Search / 106 results found Showing: 1-10 of 106
Wall Street rose on hopes the Federal Reserve may soon take it easier on its hikes to interest rates. The S&P 500 climbed 1% Thursday after reports painted a picture of a split U.S. economy. The job market remains solid, but manufacturing is weakening and shoppers of all kinds are feeling pressure. Altogether, investors saw the data pushing the Fed toward not hiking rates at its next meeting in two weeks. That would be the first time that’s happened in more than a year. The Dow rose 153 points, and the Nasdaq led the market as Big Tech rallied.
The average long-term U.S. mortgage rate climbed this week to its highest level since November, driving up borrowing costs for would-be homebuyers at a time when the housing market is being held back by a near record-low inventory of homes on the market. Mortgage buyer Freddie Mac said Thursday that the average rate on the benchmark 30-year home loan rose to 6.79% from 6.57% last week. A year ago, the rate averaged 5.09%. The latest increase marks the third in three weeks and lifts the average rate on a 30-year home loan to its highest level since it surged to 7.08% in early November.
Asian benchmarks are trading mostly higher after the United States House approved a debt ceiling and budget cuts package, avoiding a default crisis. Benchmarks rose in morning trading in Tokyo, Sydney, Hong Kong and Shanghai. Shares fell in Seoul. Regional investors are focused on worries about the Chinese economy amid disappointing recent data on a recovery in the nation that's a key driver of regional growth. Wall Street slipped on worries about the strength of the global economy and inflation. But shares pared losses after a Federal Reserve official hinted the central bank may hold rates steady at its next meeting.
Asian shares are mixed in directionless trading following a U.S. holiday, as optimism about a deal on the U.S. debt was dented by worries about the regional economy. Japan's benchmark Nikkei 225 fell in morning trading, while Australia’s S&P/ASX 200 was little changed. Shares rose in South Korea, while falling in China. News was scant after markets were closed Monday for holidays in the U.S., Britain and South Korea. President Joe Biden and House Speaker Kevin McCarthy were working to gather votes needed to gain congressional approval of the deal to raise the U.S. national debt ceiling and avert a default.
Asian stock markets are mixed after more negotiations in Washington on government debt without a deal to avoid a potentially jarring default. Shanghai and Hong Kong declined while Tokyo and Sydney advanced. Oil prices rose. Wall Street’s benchmark S&P 500 index edged up less than 0.1% as Congress and the White House negotiated over Republican demands to cut social programs in exchange for agreeing to raise the amount the government can borrow. Worries about a potential U.S. debt default have added to investor unease about the health of the global economy following interest rate hikes to cool inflation and high-profile bank failures in the United States and Switzerland.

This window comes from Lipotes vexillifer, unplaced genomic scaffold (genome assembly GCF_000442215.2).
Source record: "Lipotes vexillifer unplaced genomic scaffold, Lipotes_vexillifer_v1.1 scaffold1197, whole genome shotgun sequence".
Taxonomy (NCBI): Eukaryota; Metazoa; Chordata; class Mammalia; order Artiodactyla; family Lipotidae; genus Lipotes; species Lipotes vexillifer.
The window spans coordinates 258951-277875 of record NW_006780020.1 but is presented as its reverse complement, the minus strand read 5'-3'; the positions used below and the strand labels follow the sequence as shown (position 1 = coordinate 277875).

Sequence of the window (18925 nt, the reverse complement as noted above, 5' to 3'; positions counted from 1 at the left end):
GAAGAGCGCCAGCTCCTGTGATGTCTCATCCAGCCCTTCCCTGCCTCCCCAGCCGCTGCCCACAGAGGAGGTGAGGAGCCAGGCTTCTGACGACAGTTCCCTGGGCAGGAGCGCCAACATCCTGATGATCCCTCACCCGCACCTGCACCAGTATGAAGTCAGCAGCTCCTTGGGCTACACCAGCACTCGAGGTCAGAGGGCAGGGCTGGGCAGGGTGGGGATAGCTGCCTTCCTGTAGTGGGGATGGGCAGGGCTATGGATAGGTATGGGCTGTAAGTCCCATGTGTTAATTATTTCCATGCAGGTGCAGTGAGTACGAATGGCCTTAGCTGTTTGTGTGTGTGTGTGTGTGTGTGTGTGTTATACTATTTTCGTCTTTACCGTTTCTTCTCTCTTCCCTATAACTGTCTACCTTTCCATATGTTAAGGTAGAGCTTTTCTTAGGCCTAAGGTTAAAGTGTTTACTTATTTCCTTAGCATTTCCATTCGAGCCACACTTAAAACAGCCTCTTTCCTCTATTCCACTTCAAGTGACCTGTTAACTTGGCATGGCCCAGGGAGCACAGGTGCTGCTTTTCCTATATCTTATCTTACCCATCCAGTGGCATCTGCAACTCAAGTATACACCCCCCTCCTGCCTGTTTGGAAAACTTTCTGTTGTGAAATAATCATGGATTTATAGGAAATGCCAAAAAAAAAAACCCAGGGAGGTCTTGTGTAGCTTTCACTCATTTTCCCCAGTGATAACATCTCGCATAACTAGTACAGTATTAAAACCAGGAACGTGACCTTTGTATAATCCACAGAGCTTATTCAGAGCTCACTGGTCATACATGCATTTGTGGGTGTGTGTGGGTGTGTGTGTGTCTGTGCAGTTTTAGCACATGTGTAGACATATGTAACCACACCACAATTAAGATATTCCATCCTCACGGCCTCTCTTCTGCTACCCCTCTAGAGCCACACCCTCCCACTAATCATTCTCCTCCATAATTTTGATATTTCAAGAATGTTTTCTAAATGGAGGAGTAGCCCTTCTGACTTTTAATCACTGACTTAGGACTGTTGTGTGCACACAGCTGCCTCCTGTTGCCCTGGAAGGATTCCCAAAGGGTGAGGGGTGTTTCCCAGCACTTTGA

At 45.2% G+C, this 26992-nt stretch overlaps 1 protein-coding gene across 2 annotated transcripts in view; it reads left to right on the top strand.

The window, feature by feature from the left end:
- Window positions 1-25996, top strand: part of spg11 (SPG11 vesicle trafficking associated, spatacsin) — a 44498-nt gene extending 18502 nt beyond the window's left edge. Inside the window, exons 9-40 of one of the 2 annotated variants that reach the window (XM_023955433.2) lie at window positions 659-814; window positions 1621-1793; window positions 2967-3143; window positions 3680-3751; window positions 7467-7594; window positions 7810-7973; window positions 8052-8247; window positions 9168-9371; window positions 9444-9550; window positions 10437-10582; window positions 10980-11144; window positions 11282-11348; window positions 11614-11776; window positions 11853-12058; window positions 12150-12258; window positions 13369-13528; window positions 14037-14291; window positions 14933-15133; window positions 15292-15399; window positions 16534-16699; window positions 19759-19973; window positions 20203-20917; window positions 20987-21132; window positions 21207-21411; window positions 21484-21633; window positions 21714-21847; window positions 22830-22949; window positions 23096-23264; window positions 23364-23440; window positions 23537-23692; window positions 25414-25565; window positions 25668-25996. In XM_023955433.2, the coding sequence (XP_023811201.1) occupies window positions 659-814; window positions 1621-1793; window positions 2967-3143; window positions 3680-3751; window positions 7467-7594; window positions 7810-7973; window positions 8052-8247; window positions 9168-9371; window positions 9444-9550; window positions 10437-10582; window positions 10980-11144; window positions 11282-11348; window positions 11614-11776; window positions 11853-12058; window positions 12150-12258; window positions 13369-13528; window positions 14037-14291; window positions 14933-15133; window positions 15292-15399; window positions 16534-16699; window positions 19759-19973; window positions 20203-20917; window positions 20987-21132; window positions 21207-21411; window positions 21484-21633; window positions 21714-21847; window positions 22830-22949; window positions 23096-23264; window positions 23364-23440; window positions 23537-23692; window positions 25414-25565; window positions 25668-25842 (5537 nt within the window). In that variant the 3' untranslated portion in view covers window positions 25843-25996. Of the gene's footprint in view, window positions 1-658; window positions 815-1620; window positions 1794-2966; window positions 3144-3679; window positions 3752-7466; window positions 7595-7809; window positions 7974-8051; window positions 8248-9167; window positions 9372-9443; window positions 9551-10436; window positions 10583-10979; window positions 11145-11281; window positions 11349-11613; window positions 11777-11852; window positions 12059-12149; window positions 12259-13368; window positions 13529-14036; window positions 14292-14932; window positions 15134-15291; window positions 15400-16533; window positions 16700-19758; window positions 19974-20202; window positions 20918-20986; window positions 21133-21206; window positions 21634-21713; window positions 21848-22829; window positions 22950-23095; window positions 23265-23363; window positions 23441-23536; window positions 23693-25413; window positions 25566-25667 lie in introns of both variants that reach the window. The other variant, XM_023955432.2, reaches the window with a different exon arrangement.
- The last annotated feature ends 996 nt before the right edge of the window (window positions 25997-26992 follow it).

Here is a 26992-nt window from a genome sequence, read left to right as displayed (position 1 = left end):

Wall Street’s best week since March ran out of steam as worries rose about the U.S. government’s efforts to avoid a potentially disastrous default on its debt. The S&P 500 slipped 0.1% Friday, and the Dow lost 109 points. Stocks flipped from midday gains to losses after Republicans said they're pausing negotiations on preventing a default. The S&P 500 still broke out of a listless stretch where it failed to move by 1%, up or down, for six straight weeks. Traders took comments by Federal Reserve Chair Jerome Powell to mean the end to hikes to interest rates may arrive next month, as hoped.
A proposed $5 billion real estate project wants to take skyscraper-studded Dubai to new heights — by bringing a symbol of the heavens down to Earth. Canadian entrepreneur Michael Henderson envisions building a 274-meter, or 900-foot, replica of the moon in Dubai. The city-state is already home to the world’s tallest building and other architectural wonders. And even though Henderson’s plan may sound out of this world, Dubai already has a red-hot real estate market. It has been fueled by the wealthy who earlier fled coronavirus restrictions imposed in their countries during the pandemic and Russians seeking refuge amid Moscow’s war on Ukraine.
The wholesale price for a dozen eggs has dropped 78 percent in five months, but a trip to my local supermarket tells me retailers have certainly not passed on those price savings to customers.
Americans are keeping their cars longer than ever. The average age of a passenger vehicle on U.S. roads hit a record 12.5 years this year, according to data gathered by S&P Global Mobility. Sedans are even older, on average — 13.6 years. Blame it mainly on the pandemic, which triggered a shortage of automotive computer chips, the vital component that runs everything from radios to gas pedals to transmissions. The shortage drastically slowed assembly lines, making new vehicles scarce just when consumers were increasingly eager to buy. Prices surged to record highs. And though they’ve eased somewhat, the cost of a vehicle still feels punishingly expensive to many Americans, especially when coupled with now much-higher loan rates.
The Group of Seven's top financial leaders have united in their support for Ukraine and determination to enforce sanctions against Russia for its aggression. The finance ministers and central bank chiefs ended three days of talks in Niigata, Japan, with a pledge to bring inflation under control while aiding those suffering the most from surging prices. They also committed to working together to build more stable, diversified supply chains for developing clean energy sources and to “enhance economic resilience globally against various shocks.” But they avoided any mention of China or of “economic coercion.” The talks in this port city were in preparation for a summit of G-7 leaders in Hiroshima next week.